PA$$WORD: Protect your data


Protect your personal data by upping your PA$$word game!

Now days with all of our information accessible on the internet, it is easier for hackers to get into our information. If you are like me, I have a hard time remembering different passwords for each of my hundreds of accounts that I have. This includes, but is not limited to bank accounts, retail store accounts, email accounts, etc. I end up using 3 or 4 passwords for all of my accounts, but THIS IS VERY BAD! If someone gets one password that is used on multiple accounts, there is a possibility that the hacker could get even more information about you.

Step Up Your PA$$WORD Game!

  1. Use a longer password. Passwords that are longer and have more components to them are harder for hackers to get. Try to have your passwords 12-16 characters long. I know this seems really long, but I promise it is worth the extra millisecond it takes for you to type those last few characters.

  2. Use special characters. Special characters, numbers and capitalization all help to make your passwords stronger. The more you use, the better off your passwords are.

  3. 1 password for 1 account. Use each password only once.

  4. No personal connection. Your passwords should have no personal connection to you. For example, you should not use the last 4 digits of your social security number, your phone number, pet names, family member names, etc.

  5. Change your passwords regularly. It is best to change your password every 3 months or so. The more frequent that you change your passwords, the safer your personal data is.

  6. Store your passwords in a secure location. If you can memorize all of your passwords, good for you! That is the safest place for your passwords. There are good password management tools online that will keep your passwords in a secure location. For example: Last Pass, Dash Lane, Sticky Password, etc.

Here are a few examples (do not use these passwords as your own):

Good Passwords:




Bad Passwords:




Increasing Car Insurance Premiums in Minnesota

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If your auto insurance policy has recently renewed, you’re probably paying more than you did at this time last year.  Most auto insurance companies across the nation are following this trend.   And, Minnesota car insurance premiums aren’t the only ones on the rise. In fact, auto premiums have generally been increasing since 2012 across the United States.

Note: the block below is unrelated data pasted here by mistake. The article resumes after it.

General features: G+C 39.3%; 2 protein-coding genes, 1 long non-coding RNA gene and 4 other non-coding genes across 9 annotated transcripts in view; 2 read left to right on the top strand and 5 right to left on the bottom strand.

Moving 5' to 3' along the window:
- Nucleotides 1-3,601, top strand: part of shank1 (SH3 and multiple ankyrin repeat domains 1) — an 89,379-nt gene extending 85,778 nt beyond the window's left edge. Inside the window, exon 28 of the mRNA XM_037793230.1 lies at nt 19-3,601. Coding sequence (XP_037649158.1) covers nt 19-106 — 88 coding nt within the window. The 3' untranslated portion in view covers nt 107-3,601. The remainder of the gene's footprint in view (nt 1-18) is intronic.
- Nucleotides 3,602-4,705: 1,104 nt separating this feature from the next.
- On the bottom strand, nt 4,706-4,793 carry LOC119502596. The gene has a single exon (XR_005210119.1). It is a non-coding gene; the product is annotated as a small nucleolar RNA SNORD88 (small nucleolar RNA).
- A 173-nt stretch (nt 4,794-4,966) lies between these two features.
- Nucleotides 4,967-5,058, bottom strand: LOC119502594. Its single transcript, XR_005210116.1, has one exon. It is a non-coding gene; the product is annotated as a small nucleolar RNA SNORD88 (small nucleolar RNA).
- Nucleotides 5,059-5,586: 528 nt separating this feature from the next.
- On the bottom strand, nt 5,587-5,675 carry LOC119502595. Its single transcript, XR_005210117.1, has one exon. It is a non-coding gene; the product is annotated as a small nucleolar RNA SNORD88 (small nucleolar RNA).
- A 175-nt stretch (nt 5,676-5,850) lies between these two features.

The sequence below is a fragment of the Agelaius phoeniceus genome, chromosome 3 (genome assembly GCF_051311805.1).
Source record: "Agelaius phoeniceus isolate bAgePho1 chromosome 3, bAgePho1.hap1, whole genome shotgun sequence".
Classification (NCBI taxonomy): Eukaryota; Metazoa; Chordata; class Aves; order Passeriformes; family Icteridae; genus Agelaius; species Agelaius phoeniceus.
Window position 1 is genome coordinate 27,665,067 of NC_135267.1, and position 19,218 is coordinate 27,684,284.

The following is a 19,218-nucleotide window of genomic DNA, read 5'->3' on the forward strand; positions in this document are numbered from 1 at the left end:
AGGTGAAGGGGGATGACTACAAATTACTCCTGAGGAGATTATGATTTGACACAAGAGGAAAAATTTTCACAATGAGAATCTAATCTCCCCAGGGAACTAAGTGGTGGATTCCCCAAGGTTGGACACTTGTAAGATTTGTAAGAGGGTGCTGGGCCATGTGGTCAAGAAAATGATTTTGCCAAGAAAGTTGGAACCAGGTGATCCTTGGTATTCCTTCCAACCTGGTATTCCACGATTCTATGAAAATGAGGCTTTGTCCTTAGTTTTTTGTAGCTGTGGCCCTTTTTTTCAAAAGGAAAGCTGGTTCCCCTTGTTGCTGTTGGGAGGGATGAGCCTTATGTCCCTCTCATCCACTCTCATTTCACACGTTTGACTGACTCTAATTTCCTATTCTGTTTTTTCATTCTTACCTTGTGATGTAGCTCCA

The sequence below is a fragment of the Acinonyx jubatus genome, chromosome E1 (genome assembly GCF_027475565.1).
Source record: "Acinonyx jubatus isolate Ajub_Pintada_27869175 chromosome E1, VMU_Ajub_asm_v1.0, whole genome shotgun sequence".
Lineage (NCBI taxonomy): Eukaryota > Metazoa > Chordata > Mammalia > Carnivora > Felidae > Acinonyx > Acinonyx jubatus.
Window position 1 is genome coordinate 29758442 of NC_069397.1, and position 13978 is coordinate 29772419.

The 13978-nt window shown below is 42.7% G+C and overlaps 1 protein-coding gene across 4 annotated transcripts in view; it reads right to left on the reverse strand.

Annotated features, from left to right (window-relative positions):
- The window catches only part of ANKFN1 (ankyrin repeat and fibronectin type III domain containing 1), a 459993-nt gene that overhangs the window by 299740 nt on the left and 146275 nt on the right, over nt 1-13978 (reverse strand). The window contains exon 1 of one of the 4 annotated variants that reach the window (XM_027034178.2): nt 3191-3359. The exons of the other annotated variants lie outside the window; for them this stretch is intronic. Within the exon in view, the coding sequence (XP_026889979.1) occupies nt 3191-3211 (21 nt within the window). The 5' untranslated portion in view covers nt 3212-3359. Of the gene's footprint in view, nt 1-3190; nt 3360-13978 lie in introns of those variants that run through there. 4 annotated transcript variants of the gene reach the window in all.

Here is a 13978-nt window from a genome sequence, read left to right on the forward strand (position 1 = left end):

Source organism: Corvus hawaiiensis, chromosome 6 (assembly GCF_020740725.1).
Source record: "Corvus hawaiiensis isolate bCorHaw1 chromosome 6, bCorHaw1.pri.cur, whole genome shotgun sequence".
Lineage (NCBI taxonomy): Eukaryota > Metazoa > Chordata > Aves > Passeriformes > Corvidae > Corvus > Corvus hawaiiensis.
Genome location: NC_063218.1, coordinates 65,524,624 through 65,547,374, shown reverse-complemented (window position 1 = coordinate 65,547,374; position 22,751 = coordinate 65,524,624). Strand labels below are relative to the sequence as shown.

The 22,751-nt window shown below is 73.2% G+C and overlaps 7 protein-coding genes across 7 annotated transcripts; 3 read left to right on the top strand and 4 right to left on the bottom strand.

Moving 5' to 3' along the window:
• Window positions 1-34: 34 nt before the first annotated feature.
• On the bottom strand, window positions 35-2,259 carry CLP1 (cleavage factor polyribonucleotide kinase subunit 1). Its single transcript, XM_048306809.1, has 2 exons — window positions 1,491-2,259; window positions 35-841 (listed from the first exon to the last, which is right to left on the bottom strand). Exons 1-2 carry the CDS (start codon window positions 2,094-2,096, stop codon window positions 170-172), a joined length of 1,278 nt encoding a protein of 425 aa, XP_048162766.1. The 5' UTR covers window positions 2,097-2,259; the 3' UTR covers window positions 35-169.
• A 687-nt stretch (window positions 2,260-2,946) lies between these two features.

No matter if you have a clean driving record, obey all traffic signs, and are a Minnesota Nice driver on the roads, your auto insurance premium may still be increasing.  Here’s why:


More Distractions

  • ·Distracted driving claims are huge factors in auto rates:

o   60% of teen crashes involve distracted driving according to AAA.

o   The National Highway Traffic Safety Administration reports that every day, 9 people are killed and more than 1,000 are injured in crashes that are reported to involve a distracted driver.

More Fatalities

  • An upward trend in fatal car accidents is expected once all the data for 2016 is processed.  The National Safety Council expects fatal accident to have risen by some 6% year in 2016; the highest number of total of fatalities since 2007.

More Data

  • Costs of repairs to diverse types of vehicles, how well vehicles stand up to accidents, rates of accidents in various parts of the country, etc. are all monitored closely by insurance companies.

More Severe Weather

  • Weather affects more than just homeowner’s insurance. Disasters such as hail storms, floods, tornadoes, etc. ends up costing millions in car damages which auto insurers cover through comprehensive insurance.
  • Even though we may have had a mild weather year in Minnesota, if your insurance company has policies and claims in other states, the expense gets spread around to all policy holders.
  • The insurance companies are indeed paying out (and losing) more for comprehensive claims than they have in over a decade. The hurricanes in the southern states have been a significant factor in the recent increases.


Looking forward, we need to hope for a mild storm season across the United States. Hurricane Matthew cost the insurers billions in 2016, and the hurricanes that hit Texas (Harvey) and Florida (Irma) this year are not helping the insurers out very much.

Calmer weather isn’t the only thing that needs to happen to keep auto rates in check.  There is also going to need to be a reduction in the amount of accidents on the roads.


The list above may make you feel as if your auto premiums are completely out of your control.  But, there are some things you can do:

  • Keep your eyes on the road.  Keep your mind on driving.  Keep your hands on the wheel.

o   Turn off your phone or notifications when in the car

o   Place your phone in the backseat or in a spot that you cannot reach while you’re at the wheel.

  • Reduce or eliminate other distractions while driving

o   If a child needs your attention, pull over before handing them their snack.

o   Don’t eat or drink while driving.


·         If you’re 55+ years of age – take a Driver Improvement Course and save 10% on your auto insurance.  Visit the Minnesota Safety Center to learn more and enroll today. 

·         New driver in the household?  Consider the Teen Crash Prevention Skills course for them.


Casazza, Craig. “Why Are Car Insurance Rates Still Going Up?” Forbes, Forbes Magazine, 23    May 2017,          going-up/2/#74474d1d347a.